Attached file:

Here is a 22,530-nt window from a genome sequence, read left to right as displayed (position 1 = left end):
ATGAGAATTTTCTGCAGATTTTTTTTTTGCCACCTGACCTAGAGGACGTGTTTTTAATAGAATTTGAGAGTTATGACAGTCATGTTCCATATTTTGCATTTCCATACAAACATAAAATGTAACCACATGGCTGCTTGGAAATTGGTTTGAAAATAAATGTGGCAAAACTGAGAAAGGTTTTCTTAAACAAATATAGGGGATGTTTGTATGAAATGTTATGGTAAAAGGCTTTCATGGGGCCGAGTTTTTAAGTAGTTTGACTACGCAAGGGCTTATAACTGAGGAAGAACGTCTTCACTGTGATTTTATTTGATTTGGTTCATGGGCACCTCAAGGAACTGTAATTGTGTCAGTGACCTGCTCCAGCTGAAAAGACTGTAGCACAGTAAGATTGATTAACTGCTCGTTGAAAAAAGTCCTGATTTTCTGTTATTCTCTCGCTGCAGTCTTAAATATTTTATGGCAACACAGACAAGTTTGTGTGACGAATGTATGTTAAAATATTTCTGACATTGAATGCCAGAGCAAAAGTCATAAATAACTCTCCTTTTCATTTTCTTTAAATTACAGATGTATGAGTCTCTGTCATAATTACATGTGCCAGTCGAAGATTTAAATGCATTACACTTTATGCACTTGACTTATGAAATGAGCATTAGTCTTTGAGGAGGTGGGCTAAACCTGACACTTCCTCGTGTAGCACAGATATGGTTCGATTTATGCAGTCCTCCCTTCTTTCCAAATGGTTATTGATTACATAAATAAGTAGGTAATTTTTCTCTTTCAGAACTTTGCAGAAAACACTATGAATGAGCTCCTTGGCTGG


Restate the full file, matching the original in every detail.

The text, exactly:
Here is a 22,530-nt window from a genome sequence, read left to right as displayed (position 1 = left end):
ATGAGAATTTTCTGCAGATTTTTTTTTTGCCACCTGACCTAGAGGACGTGTTTTTAATAGAATTTGAGAGTTATGACAGTCATGTTCCATATTTTGCATTTCCATACAAACATAAAATGTAACCACATGGCTGCTTGGAAATTGGTTTGAAAATAAATGTGGCAAAACTGAGAAAGGTTTTCTTAAACAAATATAGGGGATGTTTGTATGAAATGTTATGGTAAAAGGCTTTCATGGGGCCGAGTTTTTAAGTAGTTTGACTACGCAAGGGCTTATAACTGAGGAAGAACGTCTTCACTGTGATTTTATTTGATTTGGTTCATGGGCACCTCAAGGAACTGTAATTGTGTCAGTGACCTGCTCCAGCTGAAAAGACTGTAGCACAGTAAGATTGATTAACTGCTCGTTGAAAAAAGTCCTGATTTTCTGTTATTCTCTCGCTGCAGTCTTAAATATTTTATGGCAACACAGACAAGTTTGTGTGACGAATGTATGTTAAAATATTTCTGACATTGAATGCCAGAGCAAAAGTCATAAATAACTCTCCTTTTCATTTTCTTTAAATTACAGATGTATGAGTCTCTGTCATAATTACATGTGCCAGTCGAAGATTTAAATGCATTACACTTTATGCACTTGACTTATGAAATGAGCATTAGTCTTTGAGGAGGTGGGCTAAACCTGACACTTCCTCGTGTAGCACAGATATGGTTCGATTTATGCAGTCCTCCCTTCTTTCCAAATGGTTATTGATTACATAAATAAGTAGGTAATTTTTCTCTTTCAGAACTTTGCAGAAAACACTATGAATGAGCTCCTTGGCTGG